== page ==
Cyrano is a feature film musical directed by Joe Wright, lensed by cinematographer Seamus McGarvey, ASC, BSC, and starring Peter Dinklage in the titular role of Cyrano. Erica Schmidt penned the screenplay based on her 2018 stage musical Cyrano, itself inspired by the 1897 play Cyrano de Bergerac by French poet and playwright Edmond Rostand.
Seth Emmons: What can you tell us about the story of Cyrano?
Seamus McGarvey: In the film, Cyrano de Bergerac is a writer and poet of immense talent who suffers from crippling insecurity due to his small stature and believes himself incapable of being loved. He is enamored with the beautiful Roxanne, who, unaware of his affections, is in love with Christian. Christian is a soldier and has enlisted Cyrano to help him woo Roxanne with his words. Rather than happiness, what awaits this love triangle is war and death.
The original story is set in France in the 1600s. Where did you shoot for this film?
We shot primarily in the southern Sicilian town of Noto. It’s a beautiful town adorned with these honey-colored stone buildings that offer an amazing glow. We also shot on Mt. Etna in Sicily, which is an active volcano over 3300m high.
I understand this is your first film using Leitz lenses.
Yes. I’ve tested other Leitz lenses before and when I first considered the LEITZ PRIMEs and LEITZ ZOOMs for Cyrano I didn’t think they would be appropriate for a period film with so much warmth and roundness. But when I saw the lenses on the ARRI Alexa Mini LF I was surprised by their unique attributes. The soft roll off of focus was very appealing and their warmth was pleasantly unexpected. They also have this flare characteristic that I really loved. It’s what most attracted me to them. The lenses seem to attract light and are a bit subject to blooming, which creates this lovely opalescence when you have hot highlights in the frame. I actually used that flaring as the base on which to build the look for the film.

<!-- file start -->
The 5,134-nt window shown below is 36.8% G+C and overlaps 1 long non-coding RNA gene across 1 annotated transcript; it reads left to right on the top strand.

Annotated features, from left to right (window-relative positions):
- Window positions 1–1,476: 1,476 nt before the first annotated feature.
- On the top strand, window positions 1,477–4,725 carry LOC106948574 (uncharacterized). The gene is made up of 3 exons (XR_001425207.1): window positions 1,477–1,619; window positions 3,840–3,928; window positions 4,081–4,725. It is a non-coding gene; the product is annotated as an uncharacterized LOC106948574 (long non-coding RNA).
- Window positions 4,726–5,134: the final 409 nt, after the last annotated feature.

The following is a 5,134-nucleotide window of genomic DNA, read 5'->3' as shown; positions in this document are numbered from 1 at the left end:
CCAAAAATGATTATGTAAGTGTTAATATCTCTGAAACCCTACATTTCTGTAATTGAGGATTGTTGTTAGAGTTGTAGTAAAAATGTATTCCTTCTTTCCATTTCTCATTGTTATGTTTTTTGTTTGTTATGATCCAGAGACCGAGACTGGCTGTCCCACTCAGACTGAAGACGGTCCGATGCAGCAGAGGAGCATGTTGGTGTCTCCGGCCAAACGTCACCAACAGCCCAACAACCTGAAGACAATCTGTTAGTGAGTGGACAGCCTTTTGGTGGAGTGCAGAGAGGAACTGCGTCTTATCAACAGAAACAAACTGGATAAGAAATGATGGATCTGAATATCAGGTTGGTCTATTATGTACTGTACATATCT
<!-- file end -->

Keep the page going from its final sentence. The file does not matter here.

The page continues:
Can you talk more about how you built the look of the film?
The story progresses through three distinct parts. When testing I found that I was able to use the LEITZ PRIME lenses like three separate sets of lenses by adjusting the lighting and filtration, creating looks from balmy nostalgia to high contrast horror scape with quite minor adjustments really. The LEITZ ZOOMs matched perfectly through each scene.
The start of the film is characterized by a warmth and innocence presented in the honey glow of Noto as we experience the beginnings of this burgeoning love triangle. I accentuated this feeling by attaching Dior 10 denier stockings to the back of the lens with clips. Occasionally with very bright sources we would switch out the stockings for Tiffen Black Glimmerglass filters to afford us a bit more control.
The beginning is largely nocturnal with a lot of candlelight. Because the Primes are so fast at T1.8, we often shot wide open with longer lenses. Shooting wide open on the LF sensor with that shallow depth of field felt like medium format stills photography. I love shooting portraiture with this combination because it reminds me of my days shooting with Rolleiflex and Hasselblad cameras. It’s something in the way the lenses and the sensor photograph faces, the way the eyes register. The beginning also has a stasis to the camera movement to further amplify the sense of portraiture.
As the action of the film develops the look turns and becomes more urgent. The camera starts moving and dancing with the actors. It is a musical after all. But this dynamism is missing from the beginning. We increase the depth of field along with a slightly heavier and more hurtling camera style while relying more on the Black Glimmerglass filters to preserve some of the contrast and keep the blacks black.